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Hudson Valley Logo

Happy 2021! I sincerely hope that you filled your first few days of 2021 with some joy.

 

As promised, let’s start off the new year with part II of “When pelvic floor meets yoga 2.0”

 

Last month, I talked about all the glorious ways that you can use yoga as a pelvic pain management tool and how yoga influences the gut. If you missed it, check out the December blog here: https://hudsonvalleypt.com/2020/12/16/when-pelvic-floor-meets-yoga-2-0-pelvic-pain-and-the-gut/

 

This month, I shift the focus to improving core and pelvic floor strength with yoga.

 

If you suffer from:

 

  • Low back pain

  • Urinary or fecal incontinence

  • Diastasis recti abdominis (DRA)

  • Pelvic organ prolapse

Just to name a few

 

Keep reading on….and if you haven’t already, consider seeking out the expertise of a trained pelvic floor physical therapist.

 

**disclaimer: think of yoga as an adjunct and tool for pelvic floor strengthening rather than the solution to any of the complex issues listed above**

 

Three ways yoga helps your core and pelvic floor

Breathing

I’ve said it in many blogs past, but breath is everything. 

 

Your pelvic floor and diaphragm move together. As you inhale, the diaphragm lowers down with your pelvic floor. As you exhale, the diaphragm rises with the pelvic floor.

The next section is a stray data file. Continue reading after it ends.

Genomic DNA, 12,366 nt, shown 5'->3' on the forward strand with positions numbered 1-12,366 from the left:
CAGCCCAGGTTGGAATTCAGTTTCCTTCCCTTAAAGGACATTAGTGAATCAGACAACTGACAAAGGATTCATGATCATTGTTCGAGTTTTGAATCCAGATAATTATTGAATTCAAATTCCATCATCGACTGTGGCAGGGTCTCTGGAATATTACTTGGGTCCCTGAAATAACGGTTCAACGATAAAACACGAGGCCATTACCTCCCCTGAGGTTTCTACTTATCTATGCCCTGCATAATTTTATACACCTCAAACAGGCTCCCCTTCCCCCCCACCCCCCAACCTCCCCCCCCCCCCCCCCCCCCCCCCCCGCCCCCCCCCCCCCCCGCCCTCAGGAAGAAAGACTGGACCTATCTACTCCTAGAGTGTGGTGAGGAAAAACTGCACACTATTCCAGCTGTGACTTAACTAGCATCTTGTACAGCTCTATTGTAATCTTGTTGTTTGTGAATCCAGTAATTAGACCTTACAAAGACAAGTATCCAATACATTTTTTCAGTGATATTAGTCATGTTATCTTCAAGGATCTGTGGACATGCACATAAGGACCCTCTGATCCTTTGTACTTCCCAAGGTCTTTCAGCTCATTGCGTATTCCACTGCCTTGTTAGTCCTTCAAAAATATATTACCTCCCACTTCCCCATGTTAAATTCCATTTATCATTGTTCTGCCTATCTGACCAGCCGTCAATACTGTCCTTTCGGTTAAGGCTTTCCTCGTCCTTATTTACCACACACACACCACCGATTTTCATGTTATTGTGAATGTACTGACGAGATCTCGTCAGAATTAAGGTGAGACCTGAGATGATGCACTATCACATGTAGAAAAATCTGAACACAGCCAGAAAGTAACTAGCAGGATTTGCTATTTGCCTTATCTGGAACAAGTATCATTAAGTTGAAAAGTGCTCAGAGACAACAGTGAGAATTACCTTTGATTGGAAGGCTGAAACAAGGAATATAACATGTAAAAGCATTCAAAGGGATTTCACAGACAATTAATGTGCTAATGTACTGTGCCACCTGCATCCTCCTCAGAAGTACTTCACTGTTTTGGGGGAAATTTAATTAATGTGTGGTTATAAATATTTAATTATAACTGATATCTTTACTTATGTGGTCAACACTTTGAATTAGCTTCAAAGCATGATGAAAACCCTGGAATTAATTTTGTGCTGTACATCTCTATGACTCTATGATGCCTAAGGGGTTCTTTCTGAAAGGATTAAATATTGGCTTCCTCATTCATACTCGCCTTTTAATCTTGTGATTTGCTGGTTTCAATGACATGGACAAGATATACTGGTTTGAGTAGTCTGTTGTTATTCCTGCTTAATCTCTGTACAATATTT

The “core” is really like a canister as seen here where the diaphragm forms the lid and the pelvic floor, the bottom.
Permission to use copyright image from Pelvic Guru LLC

 

You need that movement to absorb the impact of everyday activity like getting up from a chair or picking up your toddler to higher impact activity like training for your next ironman triathlon. 

 

Yoga really gets your diaphragm moving with its combination of breathwork and movement. 

 

Mobility

Moving on from the last point, movement is key. 

A stiff pelvic floor is not a strong pelvic floor. 

 

But the pelvic floor does not float inside the pelvis.

 

Your pelvic floor has very close intertwined relationships with all those surrounding muscles. Think hip rotators, glutes, abdominals, hamstrings, inner thighs etc. 

 

For example,tight hamstrings pull your pelvis into a posterior tilt. A tucked under pelvis changes tension on your pelvic floor muscles and has been linked to worsening pelvic organ prolapse symptoms.

 

Variety

You don’t live life lying down on our back. Your muscles need proper load and challenge so that they can support you through all your daily tasks. 

 

Yoga asanas (postures) take you into a variety of positions oftentimes at the end range (lengthened positions) for many muscles. 

 

The common mistake

Kegels all day…every day. 

 

Yes, you can incorporate kegels during a yoga practice to really challenge your pelvic floor. 

 

But, holding a kegel the entire class is not the solution.

 

To properly engage your pelvic floor, you need the ability to contract AND relax the muscles fully.

A short, tight pelvic floor is not very strong. 

 

Instead, try incorporating kegels into transitional movements like moving into downward facing dog. Once you make it to down dog, take a big breath in and release the tension. 

 

Or while holding a warrior II, exhale and engage just for a few breaths. 

How to get your namaste on

 

Ready to take your core and pelvic floor strength to the next level?

 

Visit our wellness page: https://hudsonvalleypt.com/health-and-wellness/ to explore our pelvic floor focused yoga offerings and other wellness classes we offer.